Throughout the Bible, God consistently gave pictures or images to His people to allow them to remember, to relate, and to understand. He began with the killing of animals to cover Adam and Eve's sin. The rainbow to remind Noah that He keeps His promises. The slaying of a Passover Lamb to save the Israelites from death. Those images were seared in the early Jews minds, and so much so that they repeated that visual imagery every year with the sacrifice of an innocent lamb. So how is it that on the most important day of history - we think we can blindly skip past the pain Christ went through, the image of Him hanging on a cross, and jump straight into His forgiveness without pausing to truly recognize His sacrifice? God gave the world that image for us to remember how serious our sin is.

In the recent Passion play we took the kids to, I took Addison to the back of the church to try to shield her little eyes from the jeering crowd, the whips of the soldiers, the blood of Christ. But from the back of the church, her little voice could be heard whispering, "Where is God? I can't see God? They put God on the cross! Where are they putting God?" My child's words were able to open my eyes. This was not just any man who died for our sins. This man was GOD.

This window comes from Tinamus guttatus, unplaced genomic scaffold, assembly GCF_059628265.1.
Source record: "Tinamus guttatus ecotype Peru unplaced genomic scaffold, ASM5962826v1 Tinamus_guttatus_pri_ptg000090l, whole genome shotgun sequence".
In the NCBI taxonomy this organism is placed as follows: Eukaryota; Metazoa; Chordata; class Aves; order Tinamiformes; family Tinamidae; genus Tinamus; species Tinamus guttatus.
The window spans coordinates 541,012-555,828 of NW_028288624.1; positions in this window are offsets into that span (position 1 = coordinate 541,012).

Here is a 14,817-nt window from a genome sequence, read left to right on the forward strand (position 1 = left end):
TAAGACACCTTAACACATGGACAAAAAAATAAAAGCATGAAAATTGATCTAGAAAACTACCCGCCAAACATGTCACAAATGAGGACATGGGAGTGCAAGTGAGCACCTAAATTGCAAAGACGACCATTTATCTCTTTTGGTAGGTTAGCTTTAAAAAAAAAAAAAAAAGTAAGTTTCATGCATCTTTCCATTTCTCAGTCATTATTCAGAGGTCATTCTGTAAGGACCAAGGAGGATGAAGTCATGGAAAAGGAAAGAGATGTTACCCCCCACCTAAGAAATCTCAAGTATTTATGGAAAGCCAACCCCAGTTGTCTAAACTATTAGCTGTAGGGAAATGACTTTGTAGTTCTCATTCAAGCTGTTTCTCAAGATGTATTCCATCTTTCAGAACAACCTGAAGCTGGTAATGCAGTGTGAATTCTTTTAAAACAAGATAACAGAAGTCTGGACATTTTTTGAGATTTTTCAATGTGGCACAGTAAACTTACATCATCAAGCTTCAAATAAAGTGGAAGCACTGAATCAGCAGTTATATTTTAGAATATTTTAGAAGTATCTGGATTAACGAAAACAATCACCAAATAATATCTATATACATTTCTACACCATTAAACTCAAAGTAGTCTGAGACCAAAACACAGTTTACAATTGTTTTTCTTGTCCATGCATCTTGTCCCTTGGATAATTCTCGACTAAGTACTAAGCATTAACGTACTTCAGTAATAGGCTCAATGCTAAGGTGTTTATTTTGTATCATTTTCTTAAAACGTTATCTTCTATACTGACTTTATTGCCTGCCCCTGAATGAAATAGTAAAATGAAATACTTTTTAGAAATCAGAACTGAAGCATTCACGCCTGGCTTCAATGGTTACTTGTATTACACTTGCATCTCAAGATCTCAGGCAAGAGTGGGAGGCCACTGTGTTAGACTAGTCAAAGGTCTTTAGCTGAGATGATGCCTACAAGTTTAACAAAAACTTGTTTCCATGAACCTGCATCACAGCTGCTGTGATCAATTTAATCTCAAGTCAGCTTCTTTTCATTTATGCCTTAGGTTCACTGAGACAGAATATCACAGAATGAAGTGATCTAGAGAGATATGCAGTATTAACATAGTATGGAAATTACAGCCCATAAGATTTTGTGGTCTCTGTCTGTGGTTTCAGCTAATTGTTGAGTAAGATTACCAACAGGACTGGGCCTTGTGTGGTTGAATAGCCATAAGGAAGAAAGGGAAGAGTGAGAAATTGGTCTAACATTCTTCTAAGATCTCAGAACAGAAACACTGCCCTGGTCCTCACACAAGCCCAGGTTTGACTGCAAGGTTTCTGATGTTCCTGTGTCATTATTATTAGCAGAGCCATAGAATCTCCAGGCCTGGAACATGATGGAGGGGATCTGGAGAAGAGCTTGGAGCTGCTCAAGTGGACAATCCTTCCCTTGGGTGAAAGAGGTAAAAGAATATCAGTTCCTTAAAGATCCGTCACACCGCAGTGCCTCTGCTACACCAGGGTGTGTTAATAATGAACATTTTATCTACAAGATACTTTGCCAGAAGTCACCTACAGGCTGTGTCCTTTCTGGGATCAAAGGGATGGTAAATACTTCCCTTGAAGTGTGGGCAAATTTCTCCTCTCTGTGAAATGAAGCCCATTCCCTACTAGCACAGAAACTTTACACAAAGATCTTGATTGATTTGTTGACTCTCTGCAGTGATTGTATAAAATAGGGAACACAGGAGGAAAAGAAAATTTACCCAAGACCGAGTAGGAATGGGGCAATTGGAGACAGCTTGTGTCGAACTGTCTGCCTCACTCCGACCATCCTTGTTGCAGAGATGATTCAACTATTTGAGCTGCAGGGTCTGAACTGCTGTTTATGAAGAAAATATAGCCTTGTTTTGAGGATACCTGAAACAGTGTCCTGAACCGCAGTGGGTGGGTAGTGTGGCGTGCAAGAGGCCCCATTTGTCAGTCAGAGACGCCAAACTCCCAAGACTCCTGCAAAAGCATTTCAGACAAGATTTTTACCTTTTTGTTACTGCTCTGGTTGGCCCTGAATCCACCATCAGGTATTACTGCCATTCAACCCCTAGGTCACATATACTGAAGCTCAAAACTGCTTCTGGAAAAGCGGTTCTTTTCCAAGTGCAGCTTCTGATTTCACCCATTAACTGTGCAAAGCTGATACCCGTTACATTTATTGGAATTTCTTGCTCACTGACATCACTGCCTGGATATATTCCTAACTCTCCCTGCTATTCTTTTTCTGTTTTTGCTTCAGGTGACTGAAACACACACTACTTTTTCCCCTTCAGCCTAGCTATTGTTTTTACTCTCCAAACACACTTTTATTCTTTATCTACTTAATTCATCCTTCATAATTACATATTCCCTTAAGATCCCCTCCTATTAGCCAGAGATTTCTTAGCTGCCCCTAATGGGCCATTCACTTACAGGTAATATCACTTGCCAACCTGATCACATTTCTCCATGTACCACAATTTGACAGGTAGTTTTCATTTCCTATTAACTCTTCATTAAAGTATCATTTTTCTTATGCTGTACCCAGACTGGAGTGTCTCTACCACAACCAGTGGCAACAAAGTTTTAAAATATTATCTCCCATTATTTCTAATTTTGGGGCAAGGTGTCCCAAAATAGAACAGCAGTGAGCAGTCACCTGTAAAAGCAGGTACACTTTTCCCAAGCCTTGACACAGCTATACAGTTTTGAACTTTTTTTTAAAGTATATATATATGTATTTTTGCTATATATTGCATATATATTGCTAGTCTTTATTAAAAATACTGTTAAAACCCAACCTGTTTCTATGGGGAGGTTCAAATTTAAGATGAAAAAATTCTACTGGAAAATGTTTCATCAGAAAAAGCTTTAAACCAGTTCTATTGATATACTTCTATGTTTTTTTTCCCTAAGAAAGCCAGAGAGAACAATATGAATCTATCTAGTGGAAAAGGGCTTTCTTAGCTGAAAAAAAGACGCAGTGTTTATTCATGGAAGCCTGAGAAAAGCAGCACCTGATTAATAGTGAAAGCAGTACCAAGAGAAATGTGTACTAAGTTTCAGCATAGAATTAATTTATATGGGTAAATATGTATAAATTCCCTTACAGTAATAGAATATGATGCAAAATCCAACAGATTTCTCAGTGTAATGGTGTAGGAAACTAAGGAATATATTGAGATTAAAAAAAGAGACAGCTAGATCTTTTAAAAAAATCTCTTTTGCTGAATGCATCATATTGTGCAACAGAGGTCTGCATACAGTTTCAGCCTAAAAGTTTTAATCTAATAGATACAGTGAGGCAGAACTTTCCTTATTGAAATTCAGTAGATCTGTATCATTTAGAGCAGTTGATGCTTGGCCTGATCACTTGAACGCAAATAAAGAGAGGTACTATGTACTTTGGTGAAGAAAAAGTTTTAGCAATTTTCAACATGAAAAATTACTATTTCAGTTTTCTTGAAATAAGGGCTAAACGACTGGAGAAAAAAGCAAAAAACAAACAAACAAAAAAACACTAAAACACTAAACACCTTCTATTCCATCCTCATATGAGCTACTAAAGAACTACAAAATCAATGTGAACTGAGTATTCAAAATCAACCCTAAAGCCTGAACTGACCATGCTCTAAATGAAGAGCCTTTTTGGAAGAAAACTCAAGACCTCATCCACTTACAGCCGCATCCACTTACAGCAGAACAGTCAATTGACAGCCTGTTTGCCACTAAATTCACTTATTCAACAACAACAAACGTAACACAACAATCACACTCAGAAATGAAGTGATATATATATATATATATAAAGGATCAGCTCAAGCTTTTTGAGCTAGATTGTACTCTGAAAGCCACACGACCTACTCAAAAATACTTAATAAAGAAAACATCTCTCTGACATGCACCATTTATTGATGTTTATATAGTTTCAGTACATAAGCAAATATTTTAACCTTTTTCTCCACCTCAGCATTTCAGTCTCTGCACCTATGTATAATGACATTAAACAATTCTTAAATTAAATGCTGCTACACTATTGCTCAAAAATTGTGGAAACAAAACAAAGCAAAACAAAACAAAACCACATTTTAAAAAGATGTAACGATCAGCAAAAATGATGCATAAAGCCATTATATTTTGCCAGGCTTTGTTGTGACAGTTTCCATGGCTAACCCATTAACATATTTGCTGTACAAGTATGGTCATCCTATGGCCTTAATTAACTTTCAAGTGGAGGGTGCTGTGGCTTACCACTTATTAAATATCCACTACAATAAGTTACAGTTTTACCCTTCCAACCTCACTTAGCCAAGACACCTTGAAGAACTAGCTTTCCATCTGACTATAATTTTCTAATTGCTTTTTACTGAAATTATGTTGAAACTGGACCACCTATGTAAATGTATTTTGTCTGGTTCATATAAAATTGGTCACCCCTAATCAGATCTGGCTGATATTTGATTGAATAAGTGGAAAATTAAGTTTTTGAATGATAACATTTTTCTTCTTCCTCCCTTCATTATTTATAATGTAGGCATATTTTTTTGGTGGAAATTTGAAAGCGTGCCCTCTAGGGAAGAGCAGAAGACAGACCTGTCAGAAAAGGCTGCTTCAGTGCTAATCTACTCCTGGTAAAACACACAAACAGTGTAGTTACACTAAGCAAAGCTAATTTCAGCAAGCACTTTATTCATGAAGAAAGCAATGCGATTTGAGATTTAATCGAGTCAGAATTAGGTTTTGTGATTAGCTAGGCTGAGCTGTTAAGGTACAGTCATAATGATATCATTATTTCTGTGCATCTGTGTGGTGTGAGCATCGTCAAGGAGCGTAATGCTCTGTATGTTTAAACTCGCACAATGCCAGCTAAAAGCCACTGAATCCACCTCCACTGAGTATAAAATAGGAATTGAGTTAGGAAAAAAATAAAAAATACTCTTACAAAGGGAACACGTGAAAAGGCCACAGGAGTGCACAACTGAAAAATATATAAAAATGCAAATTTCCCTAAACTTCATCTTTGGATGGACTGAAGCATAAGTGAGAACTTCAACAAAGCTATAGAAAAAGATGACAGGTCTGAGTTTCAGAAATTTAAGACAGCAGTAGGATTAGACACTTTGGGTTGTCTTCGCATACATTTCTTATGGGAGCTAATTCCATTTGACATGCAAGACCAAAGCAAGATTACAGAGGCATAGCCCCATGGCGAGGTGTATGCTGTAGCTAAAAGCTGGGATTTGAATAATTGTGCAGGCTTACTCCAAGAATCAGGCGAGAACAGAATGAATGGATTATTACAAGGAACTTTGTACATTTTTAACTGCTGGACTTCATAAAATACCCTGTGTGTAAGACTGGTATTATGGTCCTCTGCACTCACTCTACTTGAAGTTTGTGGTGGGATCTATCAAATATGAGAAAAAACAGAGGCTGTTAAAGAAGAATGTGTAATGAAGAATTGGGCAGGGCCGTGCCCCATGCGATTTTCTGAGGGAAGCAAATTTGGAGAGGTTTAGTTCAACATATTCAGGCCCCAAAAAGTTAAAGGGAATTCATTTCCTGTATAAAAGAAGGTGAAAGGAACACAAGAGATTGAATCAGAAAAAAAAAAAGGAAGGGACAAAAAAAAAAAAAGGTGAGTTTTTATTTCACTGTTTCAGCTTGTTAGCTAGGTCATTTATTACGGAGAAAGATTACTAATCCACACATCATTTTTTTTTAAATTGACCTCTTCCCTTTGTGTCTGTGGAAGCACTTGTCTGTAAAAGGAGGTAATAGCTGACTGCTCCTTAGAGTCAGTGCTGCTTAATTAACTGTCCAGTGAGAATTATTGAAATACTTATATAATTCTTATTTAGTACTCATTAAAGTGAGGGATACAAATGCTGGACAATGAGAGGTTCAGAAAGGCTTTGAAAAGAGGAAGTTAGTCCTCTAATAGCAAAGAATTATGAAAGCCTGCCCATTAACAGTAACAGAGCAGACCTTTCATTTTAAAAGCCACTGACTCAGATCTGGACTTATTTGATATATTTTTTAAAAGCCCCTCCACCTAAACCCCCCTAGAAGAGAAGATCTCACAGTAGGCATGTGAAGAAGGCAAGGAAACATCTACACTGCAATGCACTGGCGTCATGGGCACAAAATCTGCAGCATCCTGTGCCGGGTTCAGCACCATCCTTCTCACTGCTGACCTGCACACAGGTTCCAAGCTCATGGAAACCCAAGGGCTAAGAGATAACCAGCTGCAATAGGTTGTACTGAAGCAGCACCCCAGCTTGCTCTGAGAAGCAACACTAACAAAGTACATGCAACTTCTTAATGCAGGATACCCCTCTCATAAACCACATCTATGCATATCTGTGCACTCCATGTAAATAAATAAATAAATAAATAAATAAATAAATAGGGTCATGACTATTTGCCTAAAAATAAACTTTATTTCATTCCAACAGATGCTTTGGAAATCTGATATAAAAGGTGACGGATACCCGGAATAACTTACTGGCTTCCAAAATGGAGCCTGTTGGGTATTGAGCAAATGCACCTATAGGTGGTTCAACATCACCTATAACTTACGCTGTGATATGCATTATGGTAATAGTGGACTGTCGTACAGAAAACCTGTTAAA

Don't get me wrong, I think Easter is to celebrate the risen Lord. To celebrate the eternal life He gives. But how can we rejoice when there are others who are still trapped in their sins and darkness? Who have not come to the foot of the cross and looked up on that battered body and accepted that man as their God? Do we honestly think that if we, or someone else, is 'good', if they occasionally make an appearance at a church somewhere, if they sometimes say a prayer before a meal - that Christ will look down from His seat on high and say "Well done, my good and faithful servant". That He went through a gruesome death, for a mediocre commitment? We can never "be good" enough for what he did for us. And that's why we have to open our eyes, look to the cross, and embrace Him as our savior. And that's why we have to then point others to that cross and then get to the work that he asked us to do: serving and loving others, being his hands and feet, truly worshipping Him, following all He commanded. So that His death is not minimalized but instead glorified.

John 14:5-7 " Thomas said to him, "Lord, we don't know where you are going, so how can we know the way? Jesus answered, "I am the way and the truth and the life. No one comes to the Father except through me. If you really knew me, you would know my Father as well. From now on, you do know him and have seen him."

John 14:23-24 "Jesus replied, "If anyone loves me, he will obey my teaching. My Father will love him, and we will come to him and make our home with him. He who does not love me will not obey my teaching. These words you hear are not my own; they belong to the Father who sent me."

1 comment:

Abbie H. said...

I loved this post Tracy and I don't think you should ever avoid saying something about it when done with love and concern.

Some times we all need a little reminder of these things and the purpose behind all that we do.

Thanks for that today!